Today’s guest post comes from Andrea Paulson, one of an excellent class of students from Bethel Seminary who recently studied the intersection between theology and science.
If there is one thing I am not, it is a scientist. For as long as I can remember, the sciences were so far beyond my idea of relevant that I saw no reason to engage. It was the science portion of the ACT that skewed my scores down. (Way down…). As I looked at colleges and majors, I intentionally chose based on the bare minimum science requirement. I made it through a bachelors and master’s degree with only one science, an elective. I tell you what, I carry that Astronomy course as a badge of honor; of all the bullets I dodged by never stepping in the Science building.
I humbly acknowledge that my disdain for science stems first from a complete ineptitude of mathematics and a stubborn assurance that I would never, ever in my entire life need the sciences. Doctors could tell me what I need to know for my health. I guess temperature is important, but really, when it’s cold, wear a coat, hot take it off. Water bubbles when it boils, and when it’s frozen, it makes a nice addition to a drink. Cheers! I was good at the observation part.
And yet, the observation part of the sciences is what gave (and still gives) me pause. Not the numbers stuff (that math again) but the way the natural sciences unfold and reveal such beauty about the world. The blazing colors of a painted sunset. The shifting of colors as the seasons melt from spring to summer and into the glory of fall. The movement of a storm front coming across the plains. The intricate development from early pregnancy to birth. The perfect cocktail of drugs that can cure a child of cancer, or extend the life of a patient with HIV. When I observe the world and how the sciences propose questions and provide answers, I am deeply appreciative of the work and passion of those in the sciences.As disinterested as I am in learning about science, I am more disinterested in the debate between science and religion that plagues the Christian church. I shudder at the assertion by some that science and religion have to live in contrast. I’m sickened that being “right” trumps doing right. Within Christian communities we nearly come to blows, when we should be in the world, caring for the least of these, sharing the good news of great joy with the world. As a church, we are missing the point. It’s not about us, and our being right or making a point. It’s about God.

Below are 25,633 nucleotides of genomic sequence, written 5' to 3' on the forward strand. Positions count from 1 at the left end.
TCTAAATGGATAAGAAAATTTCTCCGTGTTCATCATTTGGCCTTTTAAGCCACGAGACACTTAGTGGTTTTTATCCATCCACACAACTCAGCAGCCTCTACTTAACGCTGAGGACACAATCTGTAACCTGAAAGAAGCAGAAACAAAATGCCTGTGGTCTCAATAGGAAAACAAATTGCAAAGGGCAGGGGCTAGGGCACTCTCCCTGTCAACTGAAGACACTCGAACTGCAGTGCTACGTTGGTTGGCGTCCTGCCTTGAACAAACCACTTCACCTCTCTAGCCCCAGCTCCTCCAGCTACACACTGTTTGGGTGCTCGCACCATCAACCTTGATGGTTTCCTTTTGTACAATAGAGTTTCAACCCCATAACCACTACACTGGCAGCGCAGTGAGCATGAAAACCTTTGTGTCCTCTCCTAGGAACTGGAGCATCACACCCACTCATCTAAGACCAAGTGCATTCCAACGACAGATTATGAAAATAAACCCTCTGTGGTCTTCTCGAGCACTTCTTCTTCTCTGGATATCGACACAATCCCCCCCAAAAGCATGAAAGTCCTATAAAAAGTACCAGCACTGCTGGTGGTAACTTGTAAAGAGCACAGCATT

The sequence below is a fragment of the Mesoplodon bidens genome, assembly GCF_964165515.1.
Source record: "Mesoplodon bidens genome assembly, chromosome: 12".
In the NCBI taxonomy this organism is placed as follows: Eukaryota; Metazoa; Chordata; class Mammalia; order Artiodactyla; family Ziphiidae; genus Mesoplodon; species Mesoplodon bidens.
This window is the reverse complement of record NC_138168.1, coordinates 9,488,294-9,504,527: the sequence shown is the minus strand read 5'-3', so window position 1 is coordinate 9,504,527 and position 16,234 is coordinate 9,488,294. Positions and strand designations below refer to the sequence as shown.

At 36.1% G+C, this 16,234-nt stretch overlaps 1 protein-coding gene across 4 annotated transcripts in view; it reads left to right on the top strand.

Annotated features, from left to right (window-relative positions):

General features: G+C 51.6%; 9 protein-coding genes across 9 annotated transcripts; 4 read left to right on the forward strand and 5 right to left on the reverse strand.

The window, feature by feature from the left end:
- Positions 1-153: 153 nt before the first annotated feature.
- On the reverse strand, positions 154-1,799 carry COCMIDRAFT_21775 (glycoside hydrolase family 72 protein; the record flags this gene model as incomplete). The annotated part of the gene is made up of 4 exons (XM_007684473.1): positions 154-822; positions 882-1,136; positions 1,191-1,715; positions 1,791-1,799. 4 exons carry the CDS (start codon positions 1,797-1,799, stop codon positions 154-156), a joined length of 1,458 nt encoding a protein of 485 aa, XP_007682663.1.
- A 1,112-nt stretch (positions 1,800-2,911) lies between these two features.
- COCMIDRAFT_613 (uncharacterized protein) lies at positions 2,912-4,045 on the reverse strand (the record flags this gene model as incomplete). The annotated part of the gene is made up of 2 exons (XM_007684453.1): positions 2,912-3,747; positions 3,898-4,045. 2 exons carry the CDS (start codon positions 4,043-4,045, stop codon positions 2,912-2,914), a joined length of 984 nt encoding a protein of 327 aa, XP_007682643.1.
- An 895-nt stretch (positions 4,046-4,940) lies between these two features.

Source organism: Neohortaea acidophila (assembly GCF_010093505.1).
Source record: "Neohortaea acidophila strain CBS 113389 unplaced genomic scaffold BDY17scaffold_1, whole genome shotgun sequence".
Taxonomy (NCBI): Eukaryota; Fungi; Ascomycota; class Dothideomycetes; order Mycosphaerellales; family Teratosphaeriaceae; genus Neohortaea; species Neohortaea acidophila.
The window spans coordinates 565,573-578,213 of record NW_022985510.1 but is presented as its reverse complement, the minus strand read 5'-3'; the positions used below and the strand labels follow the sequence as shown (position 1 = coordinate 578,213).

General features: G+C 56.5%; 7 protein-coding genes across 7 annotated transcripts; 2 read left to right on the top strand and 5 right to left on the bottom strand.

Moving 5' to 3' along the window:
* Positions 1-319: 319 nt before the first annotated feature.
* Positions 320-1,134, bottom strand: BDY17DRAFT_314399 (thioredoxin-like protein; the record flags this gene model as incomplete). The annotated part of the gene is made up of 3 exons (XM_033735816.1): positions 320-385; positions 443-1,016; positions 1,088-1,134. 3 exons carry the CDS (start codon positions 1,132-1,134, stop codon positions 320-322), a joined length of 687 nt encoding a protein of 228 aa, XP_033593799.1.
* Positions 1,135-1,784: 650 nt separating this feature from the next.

In their book Origins, Haarsma and Haarsma write:
“When we look at the natural world through the eyes of faith, we see evidence of God’s wisdom, creativity, and glory.”
I choose to look at the world and see evidence of this wise, creative God who is so far beyond our comprehension that we can’t answer the how. I choose not to try and limit a limitless God. I choose to read the entirety of Scripture, to be reminded of the perfect relationship between Father, Son and Spirit and how this God wants to work in and through me, to bring him glory in our world. I don’t need to know all the answers, the whenever, however, whatever. For the Christian our purpose is to live for God’s glory, to give him all glory. And so, by faith, I choose to keep it simple:
“In the beginning, God…”